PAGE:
Tuesday, 1 June 2010

Romanes eunt domus

So, having cut the hole in the deck and welded in a lip, we've been waiting for Brian to have chance to build the actual skylight to fit into the hole.

A few days ago he delivered the skylight, which he'd built offsite in the workshop,

and then a couple of days later returned to, with Lorna's help, weld it in place over the hole.

They started by cutting off what were probably the old sockets for pegs for securing a tarp over the roof.

And then Lorna ground down the paint from the area of wall that would be welded, and they put the skylight in position.

It was at this point that they discovered that although it was flat at the base, the wall had a slight bow in it, which meant that although the skylight fitted the hole in the deck perfectly it didn't butt up to the wall properly.

They then spent most of the day cutting, repositioning, trimming and fiddling,

and eventually all the hard work paid off and the skylight was welded in securely and watertightly. We are SO pleased with the result, the shape and the big, heavy, industrial styling works really well with the front deck, and when we get glass in there it's going to let so much light into the room. The open-able panel also provides a much better secondary fire escape exit than we had before. It's been a LONG time in the planning but it was totally worth it.

Monday, 31 May 2010

Wood, Wood Glorious Wood

So, after a while of doing a lot of grinding, cutting and welding with metal, it was time to break out the screwdriver and the mitre saw and do some woodwork. After a good start through doing boat thursdays work on the galley, which i started on here, and which we continued here, here and here, had ground to a halt, partly because of being busy with work and other jobs, and partly through lack of funds to get the materials. Eventually we managed to buy a whole load of wood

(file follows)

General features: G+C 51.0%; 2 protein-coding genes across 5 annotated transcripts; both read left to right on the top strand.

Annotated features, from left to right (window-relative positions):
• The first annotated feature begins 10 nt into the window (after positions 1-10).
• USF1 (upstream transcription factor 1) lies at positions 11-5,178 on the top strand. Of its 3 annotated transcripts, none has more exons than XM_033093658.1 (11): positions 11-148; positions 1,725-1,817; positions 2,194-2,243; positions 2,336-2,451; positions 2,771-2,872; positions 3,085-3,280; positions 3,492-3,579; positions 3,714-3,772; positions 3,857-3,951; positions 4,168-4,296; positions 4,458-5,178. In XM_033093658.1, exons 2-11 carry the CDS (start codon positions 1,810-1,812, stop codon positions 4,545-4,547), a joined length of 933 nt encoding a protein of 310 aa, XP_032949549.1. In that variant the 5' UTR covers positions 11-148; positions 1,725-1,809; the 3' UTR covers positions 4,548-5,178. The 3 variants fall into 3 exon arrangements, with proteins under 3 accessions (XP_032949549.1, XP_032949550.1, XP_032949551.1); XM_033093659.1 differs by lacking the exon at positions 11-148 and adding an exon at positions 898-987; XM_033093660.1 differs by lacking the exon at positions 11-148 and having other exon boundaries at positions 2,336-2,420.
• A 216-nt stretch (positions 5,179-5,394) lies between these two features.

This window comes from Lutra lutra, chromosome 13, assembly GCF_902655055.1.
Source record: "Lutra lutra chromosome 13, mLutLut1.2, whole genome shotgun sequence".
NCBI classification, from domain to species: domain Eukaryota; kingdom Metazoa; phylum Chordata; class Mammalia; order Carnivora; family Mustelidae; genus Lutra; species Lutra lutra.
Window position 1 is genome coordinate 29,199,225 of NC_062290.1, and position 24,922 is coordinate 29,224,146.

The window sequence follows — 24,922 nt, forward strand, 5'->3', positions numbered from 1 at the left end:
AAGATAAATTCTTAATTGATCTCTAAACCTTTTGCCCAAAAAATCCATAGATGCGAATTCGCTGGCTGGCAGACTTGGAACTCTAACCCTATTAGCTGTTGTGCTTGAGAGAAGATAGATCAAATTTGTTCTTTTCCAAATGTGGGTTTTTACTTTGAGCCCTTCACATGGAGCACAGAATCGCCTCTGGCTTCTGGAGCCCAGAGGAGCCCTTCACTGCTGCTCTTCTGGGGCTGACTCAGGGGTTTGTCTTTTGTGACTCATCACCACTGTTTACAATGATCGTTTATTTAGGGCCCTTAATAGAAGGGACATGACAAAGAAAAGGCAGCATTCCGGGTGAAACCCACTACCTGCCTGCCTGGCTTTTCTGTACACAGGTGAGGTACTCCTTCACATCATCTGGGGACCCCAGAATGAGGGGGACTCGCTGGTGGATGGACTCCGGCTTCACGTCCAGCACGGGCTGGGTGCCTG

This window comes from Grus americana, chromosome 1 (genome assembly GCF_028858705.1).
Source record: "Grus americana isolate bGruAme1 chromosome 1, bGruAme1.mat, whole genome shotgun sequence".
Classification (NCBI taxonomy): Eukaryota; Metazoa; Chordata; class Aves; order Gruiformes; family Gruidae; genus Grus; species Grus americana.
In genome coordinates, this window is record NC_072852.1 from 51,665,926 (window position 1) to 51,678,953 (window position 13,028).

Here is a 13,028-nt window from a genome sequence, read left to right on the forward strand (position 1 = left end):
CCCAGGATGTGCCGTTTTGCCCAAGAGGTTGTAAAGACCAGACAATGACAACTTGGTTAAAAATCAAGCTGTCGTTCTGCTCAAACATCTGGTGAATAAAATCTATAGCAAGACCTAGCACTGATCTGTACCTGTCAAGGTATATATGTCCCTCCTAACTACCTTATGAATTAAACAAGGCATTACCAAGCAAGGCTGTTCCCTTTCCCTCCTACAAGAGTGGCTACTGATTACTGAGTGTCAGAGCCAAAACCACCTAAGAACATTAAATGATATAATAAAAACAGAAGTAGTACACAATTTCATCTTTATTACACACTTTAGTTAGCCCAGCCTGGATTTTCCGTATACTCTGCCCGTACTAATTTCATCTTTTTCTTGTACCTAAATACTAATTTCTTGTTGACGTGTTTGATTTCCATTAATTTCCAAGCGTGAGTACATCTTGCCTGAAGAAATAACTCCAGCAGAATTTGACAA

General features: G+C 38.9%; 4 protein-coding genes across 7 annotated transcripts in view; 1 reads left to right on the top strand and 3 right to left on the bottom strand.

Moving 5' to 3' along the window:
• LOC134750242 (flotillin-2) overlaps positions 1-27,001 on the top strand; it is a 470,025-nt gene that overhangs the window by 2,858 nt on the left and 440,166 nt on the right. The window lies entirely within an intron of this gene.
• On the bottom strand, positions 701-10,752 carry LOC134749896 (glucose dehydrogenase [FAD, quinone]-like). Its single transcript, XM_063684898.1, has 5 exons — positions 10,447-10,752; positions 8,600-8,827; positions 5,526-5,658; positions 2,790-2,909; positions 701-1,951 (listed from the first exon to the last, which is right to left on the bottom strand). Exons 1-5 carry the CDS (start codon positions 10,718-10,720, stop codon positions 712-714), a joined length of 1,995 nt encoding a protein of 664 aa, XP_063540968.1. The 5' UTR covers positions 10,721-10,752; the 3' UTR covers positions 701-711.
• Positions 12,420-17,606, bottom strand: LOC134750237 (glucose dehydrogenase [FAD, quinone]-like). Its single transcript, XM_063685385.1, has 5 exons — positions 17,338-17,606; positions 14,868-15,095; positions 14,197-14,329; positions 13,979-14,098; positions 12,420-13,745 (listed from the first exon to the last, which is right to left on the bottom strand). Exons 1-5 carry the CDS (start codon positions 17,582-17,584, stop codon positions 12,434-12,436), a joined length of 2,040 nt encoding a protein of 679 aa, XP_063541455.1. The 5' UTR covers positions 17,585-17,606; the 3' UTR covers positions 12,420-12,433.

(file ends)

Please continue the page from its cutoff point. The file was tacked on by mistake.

and set to work on the galley.

First up was to finish facing the walls with ply, so we cut the sheets to size

and filled the remaining gaps that we hadn't had the materials to finish off

before filling

and sanding the joins.

Then, with the help of James' Kreg Pocket Hole Jig

I rebuilt the framework for the plan chest shelves, making them stronger and more solidly built than the original temporary ones

and with a split bottom section

to accommodate a fridge for drinks.

I primed the walls and shelf frames

and then turned my attention to the ceiling, which was panelled but in a fairly hap[hazard way, with some of the panels missing and all painted in some kind of super thick, nasty paint that would be a nightmare to get off. We decided that, at least for the next few years, it would be much easier and nicer to just put a nice smooth plywood ceiling over the whole lot.

I cut the shape out of a 3mm ply sheet on the roof,

and then had to cut it in half to get it down the stairs and into the back cabin

before getting one half

and then the other, fixed up

and painted, along with the walls and other woodwork, before putting the shelves into the shelf frames.

Finally, it was time to lay the floor, surely this would be a quick, easy task with such a small space right? I got most of the floor down in about an hour,

but i knew that eventually i'd have to deal with the Great Lurking Problem, the old sink outlet pipe which was still sticking up through the floor

and which led down to an outlet in the engine room, under the waterline.

The pipe was connected to the valve with an old, slowly perishing rubber joint, and although their was a tap that presumably closed the valve to the outside i didn't fancy trusting it as the only thing between us and water pouring into the engine room if we removed the pipe. We needed to seal off the hole from the outside.

At low tide we went down onto the shore and i ground down the area around the hole

while Lorna set up her welding gear

and welded a small plate over the hole.

There was just time to paint over it with a nice thick coat of bitumen and let it dry a little before the tide came in

and finally we could take out the pipe that was sticking up through the galley floor

cover the hole with underlay

and finish the floor.

Bit of a detour just to get a floor down, but another job ticked off the list that was great to finally get around to doing, and a weight off my mind that we're unlikely to have hundreds of gallons of Thames water pouring into the engine room anytime soon!

With the room itself essentially finished it just remained to rebuild the bookshelves that we had temporarily made when we first stripped out the room. We sanded down the scaffolding planks

and screwed everything together to make a bookcase.

All that remained was to fill all the shelves

and, apart from some proper hardwood frames around the windows and skylight, which are definitely a 'second tier' project, the galley was finished!